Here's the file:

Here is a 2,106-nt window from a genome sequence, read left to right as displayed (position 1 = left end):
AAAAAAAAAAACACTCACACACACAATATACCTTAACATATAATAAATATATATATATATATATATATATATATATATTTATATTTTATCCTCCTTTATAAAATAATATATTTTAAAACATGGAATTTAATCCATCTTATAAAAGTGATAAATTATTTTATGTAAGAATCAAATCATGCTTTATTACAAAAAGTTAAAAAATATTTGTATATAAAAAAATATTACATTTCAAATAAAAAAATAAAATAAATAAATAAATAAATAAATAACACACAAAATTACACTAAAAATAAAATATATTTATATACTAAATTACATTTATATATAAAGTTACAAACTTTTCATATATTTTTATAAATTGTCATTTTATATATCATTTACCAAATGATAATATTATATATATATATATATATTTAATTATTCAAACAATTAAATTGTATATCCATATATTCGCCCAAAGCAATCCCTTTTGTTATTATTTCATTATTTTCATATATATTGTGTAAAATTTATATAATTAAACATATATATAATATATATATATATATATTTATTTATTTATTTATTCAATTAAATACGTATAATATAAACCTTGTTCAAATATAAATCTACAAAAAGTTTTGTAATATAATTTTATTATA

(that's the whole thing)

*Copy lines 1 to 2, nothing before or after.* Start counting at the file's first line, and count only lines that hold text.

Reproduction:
Here is a 2,106-nt window from a genome sequence, read left to right as displayed (position 1 = left end):
AAAAAAAAAAACACTCACACACACAATATACCTTAACATATAATAAATATATATATATATATATATATATATATATATTTATATTTTATCCTCCTTTATAAAATAATATATTTTAAAACATGGAATTTAATCCATCTTATAAAAGTGATAAATTATTTTATGTAAGAATCAAATCATGCTTTATTACAAAAAGTTAAAAAATATTTGTATATAAAAAAATATTACATTTCAAATAAAAAAATAAAATAAATAAATAAATAAATAAATAACACACAAAATTACACTAAAAATAAAATATATTTATATACTAAATTACATTTATATATAAAGTTACAAACTTTTCATATATTTTTATAAATTGTCATTTTATATATCATTTACCAAATGATAATATTATATATATATATATATATTTAATTATTCAAACAATTAAATTGTATATCCATATATTCGCCCAAAGCAATCCCTTTTGTTATTATTTCATTATTTTCATATATATTGTGTAAAATTTATATAATTAAACATATATATAATATATATATATATATATTTATTTATTTATTTATTCAATTAAATACGTATAATATAAACCTTGTTCAAATATAAATCTACAAAAAGTTTTGTAATATAATTTTATTATA